Mucuna is offered as a bulk powder, tablet, and liquid extract. The mode of administration depends on various factors, lifestyle being one of them. Traditionally, herbs are made into a churna, and taken with warm water as a tea. As Mucuna is a sweet herb (as opposed to a bitter one), it is not unpleasant to take on its own. Mucuna is often used in tandem with other tonic herbs, such as amalaki, ashwagandha, shatavari, vidari kanda, and gokshura.12
Mucuna pruriens powder offers the full experience of tasting the herb and also provides the most economical option for purchasing it. A typical dose of the powder is ¼–½ teaspoon, once or twice daily, or as directed by your healthcare practitioner. Mucuna powder can be taken with water, milk, ghee, honey or another anupan (carrier substance), which acts as a medium for delivering the herb to its intended destination and can enhance its effect. To learn more about anupans and how they work, see the Ayurveda's Carrier Substances guide. It can also be cooked into rice or made into an herbal jelly.
Mucuna is available as a tablet and several of Banyan’s herbal tablet formulas combine Mucuna with a blend of equally supportive herbs. Herbal tablets offer a convenient way to take an herb, especially for those who are frequently traveling or on the go. The tablets also provide a good alternative for those who find the taste of a particular herb a deterrent to taking it. Banyan provides herbs in a tablet form, rather than a capsule, because taste is an important detail in a healthy digestive process. A typical dose is one to two tablets, once or twice daily, or as directed by your healthcare practitioner. To try Mucuna as part of a supportive blend, you might consider Healthy Vata, Men’s Support, and Stress Ease.
Mucuna Liquid Extract
Banyan’s Mucuna liquid extract is a fast-acting and convenient alternative to powder and tablets. Suspended in grain alcohol and deionized water, one serving of liquid extract is, approximately, 333 mg of Mucuna seed. Simply add to warm water or juice and take 1–3 times a day.
Mucuna is typically considered more balancing for vata and pitta dosha, given its sweet and heavier nature. This does not mean that kapha dosha types are exempt from Mucuna’s benefits, it just means kapha folks would be careful not to use it in excess. If you are not sure of your special dosha type, the Ayurvedic Profile™ quiz is a wonderful resource to get you started on your Ayurvedic journey.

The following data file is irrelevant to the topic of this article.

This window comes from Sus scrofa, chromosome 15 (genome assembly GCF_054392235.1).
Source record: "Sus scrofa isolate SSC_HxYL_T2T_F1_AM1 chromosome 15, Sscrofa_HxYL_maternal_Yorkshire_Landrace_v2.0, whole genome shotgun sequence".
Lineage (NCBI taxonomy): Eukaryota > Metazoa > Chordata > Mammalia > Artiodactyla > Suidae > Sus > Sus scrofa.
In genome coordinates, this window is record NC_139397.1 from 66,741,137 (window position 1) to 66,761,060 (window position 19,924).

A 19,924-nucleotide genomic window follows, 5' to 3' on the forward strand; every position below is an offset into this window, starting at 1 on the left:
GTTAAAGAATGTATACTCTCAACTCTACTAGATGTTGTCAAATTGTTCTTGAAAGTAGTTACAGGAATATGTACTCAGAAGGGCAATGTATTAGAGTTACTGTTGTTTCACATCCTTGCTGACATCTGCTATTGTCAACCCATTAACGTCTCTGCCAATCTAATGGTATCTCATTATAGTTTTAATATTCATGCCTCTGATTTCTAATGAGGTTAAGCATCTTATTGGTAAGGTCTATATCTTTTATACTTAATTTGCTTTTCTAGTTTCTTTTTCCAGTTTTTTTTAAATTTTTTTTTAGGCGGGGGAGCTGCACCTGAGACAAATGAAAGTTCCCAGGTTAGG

When to Use Caution with Mucuna
While it has been reported that all parts of the M. pruriens plant have valuable therapeutic properties, as mentioned before, its “velvety” hairs can cause irritation to the skin, and make you start itching like a monkey! Unless found in the wild, chances are the powdered bean is the only part of the plant one would come into contact with in the public sphere. As with all new substances introduced to a healthcare regimen, we always recommend consulting with your practitioner, especially if you are taking medications of any kind. You would also want to avoid Mucuna if there are any known allergies to the Fabaceae (pea) family. And if you are pregnant or nursing, please consult your doctor.
Harvesting and processing Mucuna is both delicate and labor intensive. Banyan Botanicals strongly believes in maintaining socially responsible relationships with farmers and is committed to following fair trade principles which include paying above-market wages, investing in the education of the farmers, and giving back to their communities. Furthermore, where and how an herb is harvested can impact sustainability. Herbs can be cultivated and harvested on private farms where sustainability can be managed, or wild-harvested in a legal way. If wild-harvested illegally, the long-term sustainability of valuable herbs can be threatened. Banyan ensures sustainability by sourcing the herbs used in its products from privately owned farms where it has been cultivated, or from legal wild-craft sourcing. The herb is harvested at optimal times, using environmentally sustainable practices that are sensitive to the long-term health of the plants. Being able to trace the herbs from field to shelf allows knowledge of where and how the herbs were grown. Banyan is able to ensure that organic farming practices are adhered to because we receive the ingredients from trusted sources whose methods have been verified and monitored. You can rest assured that Mucuna sourced through Banyan Botanicals will be organic and free of pesticides and other harmful chemicals.